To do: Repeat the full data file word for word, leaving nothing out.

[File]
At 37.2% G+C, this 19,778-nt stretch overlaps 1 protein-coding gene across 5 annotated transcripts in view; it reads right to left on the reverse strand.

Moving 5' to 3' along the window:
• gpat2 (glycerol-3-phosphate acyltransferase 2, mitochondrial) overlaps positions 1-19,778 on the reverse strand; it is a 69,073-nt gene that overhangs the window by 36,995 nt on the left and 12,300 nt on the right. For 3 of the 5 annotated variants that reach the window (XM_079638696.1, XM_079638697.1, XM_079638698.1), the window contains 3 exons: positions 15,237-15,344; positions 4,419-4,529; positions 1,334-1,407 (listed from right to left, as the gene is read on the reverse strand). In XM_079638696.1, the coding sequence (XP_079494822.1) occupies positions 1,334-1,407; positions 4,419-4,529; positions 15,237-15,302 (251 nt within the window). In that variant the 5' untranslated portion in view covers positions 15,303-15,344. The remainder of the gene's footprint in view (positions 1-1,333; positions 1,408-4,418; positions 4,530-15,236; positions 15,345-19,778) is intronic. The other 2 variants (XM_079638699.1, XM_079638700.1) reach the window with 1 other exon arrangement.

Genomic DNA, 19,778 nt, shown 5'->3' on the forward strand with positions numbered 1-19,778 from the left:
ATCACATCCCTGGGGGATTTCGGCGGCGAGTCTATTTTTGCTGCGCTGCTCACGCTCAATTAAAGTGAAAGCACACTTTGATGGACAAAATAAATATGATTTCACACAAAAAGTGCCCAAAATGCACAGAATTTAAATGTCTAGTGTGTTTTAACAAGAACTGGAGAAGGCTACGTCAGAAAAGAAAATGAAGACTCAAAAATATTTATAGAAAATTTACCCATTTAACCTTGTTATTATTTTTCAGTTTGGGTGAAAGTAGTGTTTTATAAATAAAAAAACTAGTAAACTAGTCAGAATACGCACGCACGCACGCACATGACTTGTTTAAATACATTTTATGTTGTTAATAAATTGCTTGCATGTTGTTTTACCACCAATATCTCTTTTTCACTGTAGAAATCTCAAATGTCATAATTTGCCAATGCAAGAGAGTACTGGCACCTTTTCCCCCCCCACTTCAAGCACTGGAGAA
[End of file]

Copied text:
At 37.2% G+C, this 19,778-nt stretch overlaps 1 protein-coding gene across 5 annotated transcripts in view; it reads right to left on the reverse strand.

Moving 5' to 3' along the window:
• gpat2 (glycerol-3-phosphate acyltransferase 2, mitochondrial) overlaps positions 1-19,778 on the reverse strand; it is a 69,073-nt gene that overhangs the window by 36,995 nt on the left and 12,300 nt on the right. For 3 of the 5 annotated variants that reach the window (XM_079638696.1, XM_079638697.1, XM_079638698.1), the window contains 3 exons: positions 15,237-15,344; positions 4,419-4,529; positions 1,334-1,407 (listed from right to left, as the gene is read on the reverse strand). In XM_079638696.1, the coding sequence (XP_079494822.1) occupies positions 1,334-1,407; positions 4,419-4,529; positions 15,237-15,302 (251 nt within the window). In that variant the 5' untranslated portion in view covers positions 15,303-15,344. The remainder of the gene's footprint in view (positions 1-1,333; positions 1,408-4,418; positions 4,530-15,236; positions 15,345-19,778) is intronic. The other 2 variants (XM_079638699.1, XM_079638700.1) reach the window with 1 other exon arrangement.

Genomic DNA, 19,778 nt, shown 5'->3' on the forward strand with positions numbered 1-19,778 from the left:
ATCACATCCCTGGGGGATTTCGGCGGCGAGTCTATTTTTGCTGCGCTGCTCACGCTCAATTAAAGTGAAAGCACACTTTGATGGACAAAATAAATATGATTTCACACAAAAAGTGCCCAAAATGCACAGAATTTAAATGTCTAGTGTGTTTTAACAAGAACTGGAGAAGGCTACGTCAGAAAAGAAAATGAAGACTCAAAAATATTTATAGAAAATTTACCCATTTAACCTTGTTATTATTTTTCAGTTTGGGTGAAAGTAGTGTTTTATAAATAAAAAAACTAGTAAACTAGTCAGAATACGCACGCACGCACGCACATGACTTGTTTAAATACATTTTATGTTGTTAATAAATTGCTTGCATGTTGTTTTACCACCAATATCTCTTTTTCACTGTAGAAATCTCAAATGTCATAATTTGCCAATGCAAGAGAGTACTGGCACCTTTTCCCCCCCCACTTCAAGCACTGGAGAA